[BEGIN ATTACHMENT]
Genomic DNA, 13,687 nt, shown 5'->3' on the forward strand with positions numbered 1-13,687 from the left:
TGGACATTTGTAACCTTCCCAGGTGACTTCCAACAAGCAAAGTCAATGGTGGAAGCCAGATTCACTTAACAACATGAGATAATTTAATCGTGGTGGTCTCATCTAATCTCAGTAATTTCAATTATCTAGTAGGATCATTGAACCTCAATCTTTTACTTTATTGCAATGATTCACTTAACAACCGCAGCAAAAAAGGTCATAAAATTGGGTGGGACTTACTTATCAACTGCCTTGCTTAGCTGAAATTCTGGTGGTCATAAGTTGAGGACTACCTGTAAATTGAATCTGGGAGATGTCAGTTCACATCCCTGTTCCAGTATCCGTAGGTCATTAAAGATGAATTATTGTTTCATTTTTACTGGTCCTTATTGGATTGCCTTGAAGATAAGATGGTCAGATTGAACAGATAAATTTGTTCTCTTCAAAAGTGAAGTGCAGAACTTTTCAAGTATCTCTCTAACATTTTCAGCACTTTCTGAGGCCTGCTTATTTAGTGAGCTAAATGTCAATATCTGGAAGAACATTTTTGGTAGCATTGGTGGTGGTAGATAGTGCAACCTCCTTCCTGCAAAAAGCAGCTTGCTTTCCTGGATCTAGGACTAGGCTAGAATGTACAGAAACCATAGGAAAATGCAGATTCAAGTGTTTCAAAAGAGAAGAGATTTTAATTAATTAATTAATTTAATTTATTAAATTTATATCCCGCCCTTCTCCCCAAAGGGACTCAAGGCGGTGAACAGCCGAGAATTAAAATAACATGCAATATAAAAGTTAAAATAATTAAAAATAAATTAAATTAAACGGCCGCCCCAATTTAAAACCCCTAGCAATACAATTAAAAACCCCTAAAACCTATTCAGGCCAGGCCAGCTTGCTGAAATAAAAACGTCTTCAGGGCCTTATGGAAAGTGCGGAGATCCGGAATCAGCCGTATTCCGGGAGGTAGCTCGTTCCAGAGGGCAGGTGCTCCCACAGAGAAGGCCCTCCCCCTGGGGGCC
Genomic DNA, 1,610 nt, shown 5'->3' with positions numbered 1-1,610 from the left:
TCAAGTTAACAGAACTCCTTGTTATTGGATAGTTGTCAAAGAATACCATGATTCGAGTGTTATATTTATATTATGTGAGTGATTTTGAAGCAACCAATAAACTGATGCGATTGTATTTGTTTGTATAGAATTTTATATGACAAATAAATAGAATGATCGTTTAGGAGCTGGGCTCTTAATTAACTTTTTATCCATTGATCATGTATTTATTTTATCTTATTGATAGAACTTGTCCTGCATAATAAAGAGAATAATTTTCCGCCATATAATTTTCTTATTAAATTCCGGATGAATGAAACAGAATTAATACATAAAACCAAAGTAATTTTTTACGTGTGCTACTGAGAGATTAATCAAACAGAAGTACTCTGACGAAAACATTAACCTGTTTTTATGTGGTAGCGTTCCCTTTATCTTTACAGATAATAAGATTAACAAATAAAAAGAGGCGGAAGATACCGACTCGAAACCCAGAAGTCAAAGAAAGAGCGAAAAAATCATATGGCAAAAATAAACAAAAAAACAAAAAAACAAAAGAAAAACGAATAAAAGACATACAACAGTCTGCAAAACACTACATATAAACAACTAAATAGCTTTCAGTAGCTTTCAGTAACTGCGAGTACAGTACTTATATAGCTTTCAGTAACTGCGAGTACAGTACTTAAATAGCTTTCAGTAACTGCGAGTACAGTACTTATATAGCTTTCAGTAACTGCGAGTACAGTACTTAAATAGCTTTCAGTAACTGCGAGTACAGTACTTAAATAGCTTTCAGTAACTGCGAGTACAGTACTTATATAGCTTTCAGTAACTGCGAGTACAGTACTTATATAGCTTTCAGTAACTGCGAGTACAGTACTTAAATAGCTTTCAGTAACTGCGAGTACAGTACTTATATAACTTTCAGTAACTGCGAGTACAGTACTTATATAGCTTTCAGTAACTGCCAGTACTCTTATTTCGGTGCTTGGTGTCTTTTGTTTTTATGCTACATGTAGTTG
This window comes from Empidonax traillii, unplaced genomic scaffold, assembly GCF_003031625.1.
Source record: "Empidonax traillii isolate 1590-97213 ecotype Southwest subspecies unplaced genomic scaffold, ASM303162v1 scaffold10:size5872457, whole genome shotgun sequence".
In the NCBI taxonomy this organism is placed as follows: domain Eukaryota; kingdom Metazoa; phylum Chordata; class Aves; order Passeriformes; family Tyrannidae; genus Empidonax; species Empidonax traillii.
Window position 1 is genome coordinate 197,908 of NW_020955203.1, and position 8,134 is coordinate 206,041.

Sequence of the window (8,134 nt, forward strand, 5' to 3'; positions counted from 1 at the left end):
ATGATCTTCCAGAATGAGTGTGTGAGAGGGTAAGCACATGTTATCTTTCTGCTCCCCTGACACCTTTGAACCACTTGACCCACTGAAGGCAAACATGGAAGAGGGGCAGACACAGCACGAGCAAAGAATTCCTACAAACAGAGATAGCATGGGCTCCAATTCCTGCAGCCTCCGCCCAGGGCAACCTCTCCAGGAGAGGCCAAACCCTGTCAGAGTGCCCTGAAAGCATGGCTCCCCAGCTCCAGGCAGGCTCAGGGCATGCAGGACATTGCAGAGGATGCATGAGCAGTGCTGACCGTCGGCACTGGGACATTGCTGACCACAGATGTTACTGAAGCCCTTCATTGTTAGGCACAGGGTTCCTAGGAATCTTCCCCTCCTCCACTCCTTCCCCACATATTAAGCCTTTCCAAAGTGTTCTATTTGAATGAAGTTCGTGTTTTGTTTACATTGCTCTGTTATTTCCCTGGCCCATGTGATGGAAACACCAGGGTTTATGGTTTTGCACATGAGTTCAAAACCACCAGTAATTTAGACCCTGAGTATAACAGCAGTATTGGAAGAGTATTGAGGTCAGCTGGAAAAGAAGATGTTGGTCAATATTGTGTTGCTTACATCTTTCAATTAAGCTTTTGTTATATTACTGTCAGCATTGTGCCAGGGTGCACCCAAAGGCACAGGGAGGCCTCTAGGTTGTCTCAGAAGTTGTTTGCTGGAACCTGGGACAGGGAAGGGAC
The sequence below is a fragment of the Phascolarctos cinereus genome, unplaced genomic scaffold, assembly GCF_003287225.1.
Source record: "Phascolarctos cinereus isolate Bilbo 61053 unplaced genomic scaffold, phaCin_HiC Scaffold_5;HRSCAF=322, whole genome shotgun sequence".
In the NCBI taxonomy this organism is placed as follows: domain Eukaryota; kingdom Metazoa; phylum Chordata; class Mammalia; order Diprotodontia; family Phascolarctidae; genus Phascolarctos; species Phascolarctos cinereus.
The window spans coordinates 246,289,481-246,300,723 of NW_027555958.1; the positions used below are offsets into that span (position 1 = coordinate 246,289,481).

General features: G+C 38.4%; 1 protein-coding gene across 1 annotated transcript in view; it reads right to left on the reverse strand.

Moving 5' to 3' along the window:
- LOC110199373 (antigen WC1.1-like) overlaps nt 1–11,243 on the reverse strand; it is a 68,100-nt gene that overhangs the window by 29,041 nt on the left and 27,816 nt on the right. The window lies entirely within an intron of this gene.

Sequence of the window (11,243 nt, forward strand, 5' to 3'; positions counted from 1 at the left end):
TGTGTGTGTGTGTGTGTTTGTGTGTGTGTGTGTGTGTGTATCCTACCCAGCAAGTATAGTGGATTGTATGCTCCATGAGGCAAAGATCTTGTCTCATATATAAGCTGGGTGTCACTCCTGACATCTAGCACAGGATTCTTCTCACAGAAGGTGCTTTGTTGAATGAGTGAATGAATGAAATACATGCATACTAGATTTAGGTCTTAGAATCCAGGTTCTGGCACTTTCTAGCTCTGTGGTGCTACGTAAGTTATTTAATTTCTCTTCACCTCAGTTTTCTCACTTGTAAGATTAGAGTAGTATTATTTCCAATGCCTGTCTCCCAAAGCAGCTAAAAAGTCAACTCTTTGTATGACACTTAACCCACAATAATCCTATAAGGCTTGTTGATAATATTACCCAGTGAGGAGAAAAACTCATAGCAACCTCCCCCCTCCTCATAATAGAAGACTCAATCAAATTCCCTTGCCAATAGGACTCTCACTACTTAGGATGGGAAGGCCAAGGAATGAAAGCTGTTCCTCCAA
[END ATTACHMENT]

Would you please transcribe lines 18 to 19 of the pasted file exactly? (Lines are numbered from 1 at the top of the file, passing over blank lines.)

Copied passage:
Sequence of the window (11,243 nt, forward strand, 5' to 3'; positions counted from 1 at the left end):
TGTGTGTGTGTGTGTGTTTGTGTGTGTGTGTGTGTGTGTATCCTACCCAGCAAGTATAGTGGATTGTATGCTCCATGAGGCAAAGATCTTGTCTCATATATAAGCTGGGTGTCACTCCTGACATCTAGCACAGGATTCTTCTCACAGAAGGTGCTTTGTTGAATGAGTGAATGAATGAAATACATGCATACTAGATTTAGGTCTTAGAATCCAGGTTCTGGCACTTTCTAGCTCTGTGGTGCTACGTAAGTTATTTAATTTCTCTTCACCTCAGTTTTCTCACTTGTAAGATTAGAGTAGTATTATTTCCAATGCCTGTCTCCCAAAGCAGCTAAAAAGTCAACTCTTTGTATGACACTTAACCCACAATAATCCTATAAGGCTTGTTGATAATATTACCCAGTGAGGAGAAAAACTCATAGCAACCTCCCCCCTCCTCATAATAGAAGACTCAATCAAATTCCCTTGCCAATAGGACTCTCACTACTTAGGATGGGAAGGCCAAGGAATGAAAGCTGTTCCTCCAA